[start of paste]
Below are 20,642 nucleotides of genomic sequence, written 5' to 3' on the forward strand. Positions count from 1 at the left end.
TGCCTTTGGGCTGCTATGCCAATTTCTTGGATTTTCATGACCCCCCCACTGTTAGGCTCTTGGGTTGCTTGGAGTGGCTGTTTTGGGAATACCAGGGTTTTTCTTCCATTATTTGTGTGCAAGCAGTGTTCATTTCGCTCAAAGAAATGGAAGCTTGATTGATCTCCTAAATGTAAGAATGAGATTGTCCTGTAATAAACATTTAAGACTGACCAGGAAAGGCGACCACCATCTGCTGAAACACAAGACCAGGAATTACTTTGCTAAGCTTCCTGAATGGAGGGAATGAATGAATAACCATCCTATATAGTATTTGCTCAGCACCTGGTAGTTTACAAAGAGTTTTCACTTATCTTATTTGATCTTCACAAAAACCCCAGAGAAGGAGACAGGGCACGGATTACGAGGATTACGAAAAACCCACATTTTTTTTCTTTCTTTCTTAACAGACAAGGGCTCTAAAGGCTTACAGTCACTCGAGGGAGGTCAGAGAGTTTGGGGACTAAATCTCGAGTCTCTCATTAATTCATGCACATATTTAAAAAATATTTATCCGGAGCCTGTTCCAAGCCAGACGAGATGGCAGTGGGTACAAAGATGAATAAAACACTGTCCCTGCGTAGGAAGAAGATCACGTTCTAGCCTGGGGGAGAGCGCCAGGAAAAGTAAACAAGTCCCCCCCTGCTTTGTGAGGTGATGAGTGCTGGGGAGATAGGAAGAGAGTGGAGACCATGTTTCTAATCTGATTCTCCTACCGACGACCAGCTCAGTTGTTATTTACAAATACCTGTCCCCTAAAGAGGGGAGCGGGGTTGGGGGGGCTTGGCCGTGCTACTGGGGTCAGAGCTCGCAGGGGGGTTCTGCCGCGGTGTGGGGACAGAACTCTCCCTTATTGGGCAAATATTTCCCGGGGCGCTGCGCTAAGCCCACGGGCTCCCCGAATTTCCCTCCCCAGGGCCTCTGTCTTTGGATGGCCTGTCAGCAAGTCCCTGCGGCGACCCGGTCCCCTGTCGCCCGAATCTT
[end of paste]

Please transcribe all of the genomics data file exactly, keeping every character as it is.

Below are 20,642 nucleotides of genomic sequence, written 5' to 3' on the forward strand. Positions count from 1 at the left end.
TGCCTTTGGGCTGCTATGCCAATTTCTTGGATTTTCATGACCCCCCCACTGTTAGGCTCTTGGGTTGCTTGGAGTGGCTGTTTTGGGAATACCAGGGTTTTTCTTCCATTATTTGTGTGCAAGCAGTGTTCATTTCGCTCAAAGAAATGGAAGCTTGATTGATCTCCTAAATGTAAGAATGAGATTGTCCTGTAATAAACATTTAAGACTGACCAGGAAAGGCGACCACCATCTGCTGAAACACAAGACCAGGAATTACTTTGCTAAGCTTCCTGAATGGAGGGAATGAATGAATAACCATCCTATATAGTATTTGCTCAGCACCTGGTAGTTTACAAAGAGTTTTCACTTATCTTATTTGATCTTCACAAAAACCCCAGAGAAGGAGACAGGGCACGGATTACGAGGATTACGAAAAACCCACATTTTTTTTCTTTCTTTCTTAACAGACAAGGGCTCTAAAGGCTTACAGTCACTCGAGGGAGGTCAGAGAGTTTGGGGACTAAATCTCGAGTCTCTCATTAATTCATGCACATATTTAAAAAATATTTATCCGGAGCCTGTTCCAAGCCAGACGAGATGGCAGTGGGTACAAAGATGAATAAAACACTGTCCCTGCGTAGGAAGAAGATCACGTTCTAGCCTGGGGGAGAGCGCCAGGAAAAGTAAACAAGTCCCCCCCTGCTTTGTGAGGTGATGAGTGCTGGGGAGATAGGAAGAGAGTGGAGACCATGTTTCTAATCTGATTCTCCTACCGACGACCAGCTCAGTTGTTATTTACAAATACCTGTCCCCTAAAGAGGGGAGCGGGGTTGGGGGGGCTTGGCCGTGCTACTGGGGTCAGAGCTCGCAGGGGGGTTCTGCCGCGGTGTGGGGACAGAACTCTCCCTTATTGGGCAAATATTTCCCGGGGCGCTGCGCTAAGCCCACGGGCTCCCCGAATTTCCCTCCCCAGGGCCTCTGTCTTTGGATGGCCTGTCAGCAAGTCCCTGCGGCGACCCGGTCCCCTGTCGCCCGAATCTT